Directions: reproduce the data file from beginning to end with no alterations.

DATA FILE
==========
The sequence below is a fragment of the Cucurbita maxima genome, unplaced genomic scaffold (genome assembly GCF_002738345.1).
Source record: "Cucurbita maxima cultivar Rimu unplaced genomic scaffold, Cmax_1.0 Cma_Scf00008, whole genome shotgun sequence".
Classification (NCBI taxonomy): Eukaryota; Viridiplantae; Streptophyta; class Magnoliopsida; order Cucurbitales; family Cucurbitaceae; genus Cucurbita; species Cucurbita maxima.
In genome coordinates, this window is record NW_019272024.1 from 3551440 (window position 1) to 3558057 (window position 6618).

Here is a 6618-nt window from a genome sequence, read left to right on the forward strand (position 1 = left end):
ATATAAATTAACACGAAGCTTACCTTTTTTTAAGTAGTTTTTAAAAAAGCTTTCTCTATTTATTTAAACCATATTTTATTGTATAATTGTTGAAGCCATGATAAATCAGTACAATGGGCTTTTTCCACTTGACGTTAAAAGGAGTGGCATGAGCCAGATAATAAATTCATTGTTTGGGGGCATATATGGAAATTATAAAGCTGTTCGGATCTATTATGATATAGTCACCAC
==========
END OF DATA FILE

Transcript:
The sequence below is a fragment of the Cucurbita maxima genome, unplaced genomic scaffold (genome assembly GCF_002738345.1).
Source record: "Cucurbita maxima cultivar Rimu unplaced genomic scaffold, Cmax_1.0 Cma_Scf00008, whole genome shotgun sequence".
Classification (NCBI taxonomy): Eukaryota; Viridiplantae; Streptophyta; class Magnoliopsida; order Cucurbitales; family Cucurbitaceae; genus Cucurbita; species Cucurbita maxima.
In genome coordinates, this window is record NW_019272024.1 from 3551440 (window position 1) to 3558057 (window position 6618).

Here is a 6618-nt window from a genome sequence, read left to right on the forward strand (position 1 = left end):
ATATAAATTAACACGAAGCTTACCTTTTTTTAAGTAGTTTTTAAAAAAGCTTTCTCTATTTATTTAAACCATATTTTATTGTATAATTGTTGAAGCCATGATAAATCAGTACAATGGGCTTTTTCCACTTGACGTTAAAAGGAGTGGCATGAGCCAGATAATAAATTCATTGTTTGGGGGCATATATGGAAATTATAAAGCTGTTCGGATCTATTATGATATAGTCACCAC